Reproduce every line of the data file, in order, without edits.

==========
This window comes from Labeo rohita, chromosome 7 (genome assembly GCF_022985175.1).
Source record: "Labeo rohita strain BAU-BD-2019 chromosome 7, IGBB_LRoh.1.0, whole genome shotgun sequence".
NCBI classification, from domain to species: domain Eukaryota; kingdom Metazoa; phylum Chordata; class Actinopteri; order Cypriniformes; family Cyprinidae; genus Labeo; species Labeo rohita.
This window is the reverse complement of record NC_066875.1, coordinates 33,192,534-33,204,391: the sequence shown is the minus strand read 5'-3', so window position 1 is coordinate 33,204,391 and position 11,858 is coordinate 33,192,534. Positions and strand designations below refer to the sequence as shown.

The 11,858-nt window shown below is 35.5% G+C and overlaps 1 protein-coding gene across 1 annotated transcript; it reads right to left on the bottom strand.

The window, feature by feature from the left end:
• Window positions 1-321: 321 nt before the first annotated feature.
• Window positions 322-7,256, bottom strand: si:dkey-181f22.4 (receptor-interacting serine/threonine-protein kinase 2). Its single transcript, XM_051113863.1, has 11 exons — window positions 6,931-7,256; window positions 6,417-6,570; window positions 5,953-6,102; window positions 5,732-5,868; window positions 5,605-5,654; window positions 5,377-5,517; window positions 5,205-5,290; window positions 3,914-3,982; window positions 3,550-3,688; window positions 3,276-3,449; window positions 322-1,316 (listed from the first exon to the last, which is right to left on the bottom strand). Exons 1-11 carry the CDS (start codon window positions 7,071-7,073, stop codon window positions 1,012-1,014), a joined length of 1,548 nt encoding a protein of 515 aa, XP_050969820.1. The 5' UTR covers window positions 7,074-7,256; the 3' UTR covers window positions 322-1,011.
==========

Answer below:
This window comes from Labeo rohita, chromosome 7 (genome assembly GCF_022985175.1).
Source record: "Labeo rohita strain BAU-BD-2019 chromosome 7, IGBB_LRoh.1.0, whole genome shotgun sequence".
NCBI classification, from domain to species: domain Eukaryota; kingdom Metazoa; phylum Chordata; class Actinopteri; order Cypriniformes; family Cyprinidae; genus Labeo; species Labeo rohita.
This window is the reverse complement of record NC_066875.1, coordinates 33,192,534-33,204,391: the sequence shown is the minus strand read 5'-3', so window position 1 is coordinate 33,204,391 and position 11,858 is coordinate 33,192,534. Positions and strand designations below refer to the sequence as shown.

The 11,858-nt window shown below is 35.5% G+C and overlaps 1 protein-coding gene across 1 annotated transcript; it reads right to left on the bottom strand.

The window, feature by feature from the left end:
• Window positions 1-321: 321 nt before the first annotated feature.
• Window positions 322-7,256, bottom strand: si:dkey-181f22.4 (receptor-interacting serine/threonine-protein kinase 2). Its single transcript, XM_051113863.1, has 11 exons — window positions 6,931-7,256; window positions 6,417-6,570; window positions 5,953-6,102; window positions 5,732-5,868; window positions 5,605-5,654; window positions 5,377-5,517; window positions 5,205-5,290; window positions 3,914-3,982; window positions 3,550-3,688; window positions 3,276-3,449; window positions 322-1,316 (listed from the first exon to the last, which is right to left on the bottom strand). Exons 1-11 carry the CDS (start codon window positions 7,071-7,073, stop codon window positions 1,012-1,014), a joined length of 1,548 nt encoding a protein of 515 aa, XP_050969820.1. The 5' UTR covers window positions 7,074-7,256; the 3' UTR covers window positions 322-1,011.